The last thing that you want to be doing is rushing around, wasting valuable shooting time.
The reason that a shot list is so important is it ensures you cover the shots that you need to capture, and will also give you variety. Your images should include a range of details, people, buildings, landscapes, cityscapes, food, and anything else that would be relevant to your story.
The more variation and options you can provide an editor, the more chance you will have of selling your story.
The big difference between a story and just documenting a place is the story you are trying to tell. You want to try to make sure your piece isn’t just a photographic list of places. The key is to take the viewer on a journey with you. It is also important to take notes of all the necessary information that accompanies your story. People’s names, places, names of food dishes – you never know what might be needed.
The final piece should be a coherent story that has a variety in the shots.
Some people prefer to pitch their idea before embarking on their journey. While this is a safe option in regards to knowing you wouldn’t be wasting money unnecessarily unless you already have a relationship with an editor, it can be difficult. Even if an editor does like your idea, it is very unlikely they will offer you a commission straightaway. Any agreement will usually be on a speculative basis so they will not be under any obligation to buy your article afterward.
I personally believe you are best to pitch a finished piece that’s ready to go to press. Whatever approach you decide to take, the pitch is the most crucial part of the process. You’ve put in all that hard work and investment, so it’s important to get your pitch just right so you make a great first impression.
Your email should be direct and well thought out, showing off your knowledge of your subject. It should be backed up with the credibility required to give the editor confidence in you and your work. Take your time composing your pitch email and run it by friends and family for feedback. It’s okay to send a follow-up email a couple of weeks later but don’t keep pestering the editor. If you haven’t heard back after a couple of emails, assume it hasn’t been successful.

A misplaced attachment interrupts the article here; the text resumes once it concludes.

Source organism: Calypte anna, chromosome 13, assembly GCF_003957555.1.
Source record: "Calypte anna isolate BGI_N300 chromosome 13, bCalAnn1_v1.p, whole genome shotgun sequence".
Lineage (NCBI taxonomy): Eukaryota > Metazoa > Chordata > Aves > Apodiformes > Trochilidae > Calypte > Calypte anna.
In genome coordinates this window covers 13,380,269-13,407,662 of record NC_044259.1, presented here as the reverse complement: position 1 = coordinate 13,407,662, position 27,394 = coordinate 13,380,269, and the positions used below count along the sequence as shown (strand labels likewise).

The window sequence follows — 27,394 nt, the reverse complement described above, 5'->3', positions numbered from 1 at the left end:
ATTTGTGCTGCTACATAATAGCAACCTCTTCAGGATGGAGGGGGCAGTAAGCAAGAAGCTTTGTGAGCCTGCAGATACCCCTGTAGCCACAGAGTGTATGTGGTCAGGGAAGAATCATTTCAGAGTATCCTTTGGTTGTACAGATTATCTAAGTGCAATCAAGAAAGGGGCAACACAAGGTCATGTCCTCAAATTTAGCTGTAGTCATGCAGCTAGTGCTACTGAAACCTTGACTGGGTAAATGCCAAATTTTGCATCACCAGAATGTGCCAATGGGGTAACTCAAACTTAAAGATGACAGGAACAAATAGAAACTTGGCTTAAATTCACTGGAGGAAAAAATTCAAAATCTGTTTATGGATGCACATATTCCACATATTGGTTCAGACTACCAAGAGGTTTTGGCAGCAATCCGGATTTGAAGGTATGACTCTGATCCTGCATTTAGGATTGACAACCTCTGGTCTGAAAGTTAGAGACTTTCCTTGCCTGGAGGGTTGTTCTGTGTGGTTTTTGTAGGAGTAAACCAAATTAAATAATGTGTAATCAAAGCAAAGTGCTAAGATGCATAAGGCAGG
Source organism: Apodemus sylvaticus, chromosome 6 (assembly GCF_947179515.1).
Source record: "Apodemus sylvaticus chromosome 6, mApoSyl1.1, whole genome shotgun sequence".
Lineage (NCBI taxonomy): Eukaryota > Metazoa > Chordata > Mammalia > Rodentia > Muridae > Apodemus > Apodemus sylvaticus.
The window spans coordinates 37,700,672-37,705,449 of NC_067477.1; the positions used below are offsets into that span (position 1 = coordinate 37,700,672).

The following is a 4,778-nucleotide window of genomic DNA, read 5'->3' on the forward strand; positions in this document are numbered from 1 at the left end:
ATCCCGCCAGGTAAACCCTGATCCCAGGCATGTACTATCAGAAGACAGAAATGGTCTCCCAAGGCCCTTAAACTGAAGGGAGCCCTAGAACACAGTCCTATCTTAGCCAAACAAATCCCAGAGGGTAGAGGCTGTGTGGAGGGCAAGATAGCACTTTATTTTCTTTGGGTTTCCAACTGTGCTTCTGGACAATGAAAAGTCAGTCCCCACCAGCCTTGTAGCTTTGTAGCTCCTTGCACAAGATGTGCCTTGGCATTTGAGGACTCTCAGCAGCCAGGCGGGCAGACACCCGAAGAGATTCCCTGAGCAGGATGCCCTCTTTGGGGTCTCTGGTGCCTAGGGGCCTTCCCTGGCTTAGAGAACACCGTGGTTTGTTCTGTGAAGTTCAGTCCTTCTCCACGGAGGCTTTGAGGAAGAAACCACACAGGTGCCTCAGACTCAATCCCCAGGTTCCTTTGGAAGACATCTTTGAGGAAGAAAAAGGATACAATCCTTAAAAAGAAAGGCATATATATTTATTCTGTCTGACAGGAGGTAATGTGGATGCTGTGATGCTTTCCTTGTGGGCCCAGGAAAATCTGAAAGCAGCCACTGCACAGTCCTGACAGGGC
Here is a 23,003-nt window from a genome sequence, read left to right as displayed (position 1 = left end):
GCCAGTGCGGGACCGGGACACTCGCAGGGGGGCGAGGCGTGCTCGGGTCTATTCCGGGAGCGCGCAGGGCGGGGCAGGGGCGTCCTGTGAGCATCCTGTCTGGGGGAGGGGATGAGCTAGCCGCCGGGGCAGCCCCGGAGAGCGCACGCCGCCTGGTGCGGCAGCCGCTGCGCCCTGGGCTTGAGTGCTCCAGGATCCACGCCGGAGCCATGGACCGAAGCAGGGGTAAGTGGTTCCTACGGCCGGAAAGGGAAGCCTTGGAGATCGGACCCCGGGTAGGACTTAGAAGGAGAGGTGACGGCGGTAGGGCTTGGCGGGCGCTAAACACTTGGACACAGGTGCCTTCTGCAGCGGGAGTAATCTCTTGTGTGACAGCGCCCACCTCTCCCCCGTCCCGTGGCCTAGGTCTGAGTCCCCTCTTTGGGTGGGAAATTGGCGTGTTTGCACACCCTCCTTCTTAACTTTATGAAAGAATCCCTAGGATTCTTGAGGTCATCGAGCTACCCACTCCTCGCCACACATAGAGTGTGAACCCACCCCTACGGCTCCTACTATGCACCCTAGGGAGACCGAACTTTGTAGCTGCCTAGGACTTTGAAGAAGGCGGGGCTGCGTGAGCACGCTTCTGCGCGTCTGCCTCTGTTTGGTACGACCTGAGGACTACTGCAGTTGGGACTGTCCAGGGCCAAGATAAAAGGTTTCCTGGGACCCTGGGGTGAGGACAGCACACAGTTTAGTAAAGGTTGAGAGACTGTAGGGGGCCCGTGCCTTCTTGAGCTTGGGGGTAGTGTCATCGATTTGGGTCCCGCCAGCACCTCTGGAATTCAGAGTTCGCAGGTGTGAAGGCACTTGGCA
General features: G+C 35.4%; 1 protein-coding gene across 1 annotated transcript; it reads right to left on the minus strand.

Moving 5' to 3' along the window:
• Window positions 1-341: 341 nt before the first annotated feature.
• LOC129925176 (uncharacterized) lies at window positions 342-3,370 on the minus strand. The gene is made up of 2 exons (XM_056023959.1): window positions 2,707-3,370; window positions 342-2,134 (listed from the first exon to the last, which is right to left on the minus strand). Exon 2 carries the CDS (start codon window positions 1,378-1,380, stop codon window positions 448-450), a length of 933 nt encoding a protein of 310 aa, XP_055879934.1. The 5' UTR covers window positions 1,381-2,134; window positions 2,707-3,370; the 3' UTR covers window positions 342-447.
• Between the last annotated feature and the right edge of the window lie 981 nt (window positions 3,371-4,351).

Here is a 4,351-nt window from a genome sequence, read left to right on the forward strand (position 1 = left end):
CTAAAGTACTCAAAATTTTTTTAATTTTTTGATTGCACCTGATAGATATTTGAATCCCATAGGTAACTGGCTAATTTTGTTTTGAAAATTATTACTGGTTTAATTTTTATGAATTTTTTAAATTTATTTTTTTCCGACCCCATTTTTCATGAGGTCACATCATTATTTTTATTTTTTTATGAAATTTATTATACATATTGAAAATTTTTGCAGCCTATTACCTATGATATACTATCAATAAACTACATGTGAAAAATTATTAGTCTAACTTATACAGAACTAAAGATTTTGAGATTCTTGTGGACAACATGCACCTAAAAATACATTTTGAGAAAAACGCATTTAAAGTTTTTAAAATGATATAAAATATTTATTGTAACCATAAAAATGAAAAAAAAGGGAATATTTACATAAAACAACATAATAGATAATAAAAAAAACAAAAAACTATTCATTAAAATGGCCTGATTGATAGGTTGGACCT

If you do get that great bit of news that your story has been accepted, make sure to follow all submission guidelines. Otherwise, your piece will more than likely be rejected. Your text should be proofread to avoid any spelling or grammatical mistakes. Even if you are just providing images, typos make you look unprofessional.
The majority of publications will also have strict guidelines for images, so be sure to follow these. It’s a good idea to read these before you start your edit as there will usually be guidelines on color space, sharpening and even cropping. Many publications prefer to do this in-house.
So you’ve sent your pitch and nothing even after the follow-up. You can either try another publication or go back to the drawing board with a different story. However, even if your story has been successful, be sure to go back with other ideas. Even if it takes time, going back to the same editor might be a little easier now that they have seen your work.
Publications have limited space for freelance photographers to pitch stories. Inevitably there is also a huge amount of competition for any available space. The best way to give yourself a chance is to really research the publication and pitch something that would be too good for them to turn down.
Do you have any other tips about how to sell a travel story to a magazine? If so, share with us in the comments below!